An important part of public health and the ageing population issue is dealing with social care. While progress in parliament and the senior civil service has stalled because of Brexit, for Ashby there are signs for optimism. “The UK’s new chief medical officer, Chris Whitty, has a strong public health background. He’s very conscious of the changing demography. Policy is going in the right direction.”

Antimicrobial resistance

Sitting close to where penicillin was discovered by Alexander Fleming in 1928, Ashby’s mind is focused on antimicrobial resistance. As she puts it: “We’re running out of drugs. That is a global health nightmare.” For many people, resistant microbes are a pandemic risk, but even today resistance is killing people: it is estimated that more people in Europe die as a result of antimicrobial resistance than from influenza, HIV and tuberculosis combined. The UK government estimates that, by 2050, 10 million people will die globally each year because of antimicrobial resistance. Even against a rising death toll and the increase in resistance that it could cause, antibiotic use in humans is rising every year.

Across four faculties at Imperial, including engineering and the business school, there are more than 100 academics currently working as part of the Antimicrobial Research Collaborative @ Imperial. These include not only public health specialists and drug researchers, but many other disciplines, too: behavioural specialists and business analysts, for example.

Dealing with the unexpected is a crucial part of public health. We talk about ‘black swan’ events, such as the discovery that AIDS was an infectious disease. “The development of drugs, especially antiretrovirals, transformed that from being a fatal disease into a condition people live with as they would with diabetes,” Ashby says. “I use that when I’m teaching medical students or public health people to say, ‘We’re not teaching you facts. We’re trying to teach you how to go about solving problems, because HIV wasn’t even a known problem when I first started as a young researcher.’ But we had the tools, essentially from cancer and other diseases, that meant we knew how to investigate it and then do something about it.”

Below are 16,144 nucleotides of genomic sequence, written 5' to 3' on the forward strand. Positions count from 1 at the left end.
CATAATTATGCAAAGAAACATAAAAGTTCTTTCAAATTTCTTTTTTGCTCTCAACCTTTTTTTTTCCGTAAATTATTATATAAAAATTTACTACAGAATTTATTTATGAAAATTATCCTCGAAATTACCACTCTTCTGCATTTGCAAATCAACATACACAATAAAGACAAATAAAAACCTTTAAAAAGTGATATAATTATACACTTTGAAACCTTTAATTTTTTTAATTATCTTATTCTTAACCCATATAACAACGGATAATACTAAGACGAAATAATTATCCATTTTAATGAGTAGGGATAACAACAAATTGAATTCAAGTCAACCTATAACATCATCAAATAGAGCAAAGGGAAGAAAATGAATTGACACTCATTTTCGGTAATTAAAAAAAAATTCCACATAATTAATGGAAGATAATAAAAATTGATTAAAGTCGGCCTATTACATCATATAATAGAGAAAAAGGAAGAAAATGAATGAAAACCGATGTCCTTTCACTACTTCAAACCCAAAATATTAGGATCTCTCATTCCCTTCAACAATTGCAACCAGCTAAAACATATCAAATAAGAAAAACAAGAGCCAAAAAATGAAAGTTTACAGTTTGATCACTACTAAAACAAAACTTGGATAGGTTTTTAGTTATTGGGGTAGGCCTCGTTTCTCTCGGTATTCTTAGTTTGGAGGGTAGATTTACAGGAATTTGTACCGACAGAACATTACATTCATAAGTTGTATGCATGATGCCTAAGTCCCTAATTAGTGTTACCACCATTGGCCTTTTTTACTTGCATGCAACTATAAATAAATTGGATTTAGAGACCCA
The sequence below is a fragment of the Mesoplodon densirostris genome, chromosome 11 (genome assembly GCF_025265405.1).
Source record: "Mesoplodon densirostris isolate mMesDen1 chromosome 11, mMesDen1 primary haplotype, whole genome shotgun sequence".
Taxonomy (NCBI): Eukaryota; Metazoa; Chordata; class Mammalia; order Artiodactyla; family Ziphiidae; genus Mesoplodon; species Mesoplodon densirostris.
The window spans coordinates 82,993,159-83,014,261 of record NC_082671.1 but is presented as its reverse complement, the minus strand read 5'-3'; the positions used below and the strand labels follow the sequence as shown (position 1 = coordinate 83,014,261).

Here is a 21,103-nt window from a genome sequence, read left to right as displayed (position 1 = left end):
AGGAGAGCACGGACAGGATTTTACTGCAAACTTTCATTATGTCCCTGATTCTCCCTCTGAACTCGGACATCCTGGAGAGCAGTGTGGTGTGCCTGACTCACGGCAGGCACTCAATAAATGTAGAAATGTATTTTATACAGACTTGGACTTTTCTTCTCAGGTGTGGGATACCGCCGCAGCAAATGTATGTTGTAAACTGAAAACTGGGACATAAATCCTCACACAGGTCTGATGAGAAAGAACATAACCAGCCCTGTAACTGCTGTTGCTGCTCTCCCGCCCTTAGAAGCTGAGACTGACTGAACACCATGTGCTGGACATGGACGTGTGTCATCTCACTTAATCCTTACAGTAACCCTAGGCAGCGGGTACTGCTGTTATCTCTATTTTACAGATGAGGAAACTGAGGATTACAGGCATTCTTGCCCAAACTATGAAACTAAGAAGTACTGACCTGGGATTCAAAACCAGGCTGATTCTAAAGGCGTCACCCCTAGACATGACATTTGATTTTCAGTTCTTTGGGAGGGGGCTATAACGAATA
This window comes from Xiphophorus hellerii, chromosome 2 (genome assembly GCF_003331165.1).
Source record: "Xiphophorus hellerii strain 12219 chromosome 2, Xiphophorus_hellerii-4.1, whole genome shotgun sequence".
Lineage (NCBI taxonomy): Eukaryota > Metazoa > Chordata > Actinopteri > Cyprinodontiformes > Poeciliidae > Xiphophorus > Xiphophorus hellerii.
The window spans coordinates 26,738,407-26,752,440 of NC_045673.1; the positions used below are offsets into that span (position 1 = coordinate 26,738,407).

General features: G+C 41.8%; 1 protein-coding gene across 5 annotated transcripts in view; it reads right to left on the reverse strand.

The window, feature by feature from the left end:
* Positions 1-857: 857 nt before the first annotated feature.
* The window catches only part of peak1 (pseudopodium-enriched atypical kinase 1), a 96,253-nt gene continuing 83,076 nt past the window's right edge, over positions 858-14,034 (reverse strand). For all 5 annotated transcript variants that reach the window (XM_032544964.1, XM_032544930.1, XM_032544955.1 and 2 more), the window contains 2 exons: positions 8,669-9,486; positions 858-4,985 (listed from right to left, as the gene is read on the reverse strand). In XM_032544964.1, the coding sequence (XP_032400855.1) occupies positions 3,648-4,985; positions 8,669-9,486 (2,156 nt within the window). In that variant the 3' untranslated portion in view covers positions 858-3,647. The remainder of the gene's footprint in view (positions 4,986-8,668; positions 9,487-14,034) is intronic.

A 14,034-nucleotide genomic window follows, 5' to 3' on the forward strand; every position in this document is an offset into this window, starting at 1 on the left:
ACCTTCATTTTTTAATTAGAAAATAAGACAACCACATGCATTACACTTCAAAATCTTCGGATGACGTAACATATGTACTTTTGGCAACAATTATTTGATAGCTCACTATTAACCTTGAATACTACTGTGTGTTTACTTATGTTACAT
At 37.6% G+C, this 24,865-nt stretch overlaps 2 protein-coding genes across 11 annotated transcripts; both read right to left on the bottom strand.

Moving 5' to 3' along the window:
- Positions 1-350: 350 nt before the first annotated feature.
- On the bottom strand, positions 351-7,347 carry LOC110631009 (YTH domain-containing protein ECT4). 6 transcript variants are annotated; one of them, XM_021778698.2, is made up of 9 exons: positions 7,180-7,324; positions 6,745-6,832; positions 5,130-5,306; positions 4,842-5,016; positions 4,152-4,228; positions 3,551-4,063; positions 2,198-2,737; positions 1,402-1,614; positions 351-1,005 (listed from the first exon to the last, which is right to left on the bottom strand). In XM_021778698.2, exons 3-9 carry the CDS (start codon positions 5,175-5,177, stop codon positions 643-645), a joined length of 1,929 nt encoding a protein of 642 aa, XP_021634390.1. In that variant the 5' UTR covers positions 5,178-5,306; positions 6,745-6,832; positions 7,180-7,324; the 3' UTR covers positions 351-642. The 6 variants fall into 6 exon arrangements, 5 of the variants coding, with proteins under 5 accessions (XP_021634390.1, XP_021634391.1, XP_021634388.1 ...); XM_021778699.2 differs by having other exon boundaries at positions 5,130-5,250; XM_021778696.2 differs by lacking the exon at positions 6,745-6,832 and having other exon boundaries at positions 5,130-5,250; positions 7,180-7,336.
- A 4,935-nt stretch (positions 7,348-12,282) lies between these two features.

Ashby has been heavily involved in drug regulation over many years: “Every month, I spent two days making decisions about drug regulation within the UK, and I still do at some European level while we’re still in the EU. Imperial really likes that interaction with the outside world, civil service with industry, and so most of us are balancing a number of different strands.”

Health tech

At both the RSS and the School of Public Health, the influence of technology is changing the landscape, with clear opportunities and responsibilities for researchers. “I absolutely think every time I go to the GP that this should feed into improving healthcare for myself and future generations. I regard it as a social contract; I expect the best healthcare they can reasonably give me and my data is part of what I put into that system. It’s almost like taxation.” But again, reality falls short of the ideal: “I had a minor problem, had to go to one hospital for a consultation and then the related scan at another. The struggle it takes to get all these scans in different places, and that’s with hospitals that are all connected to one another… it’s farcical!”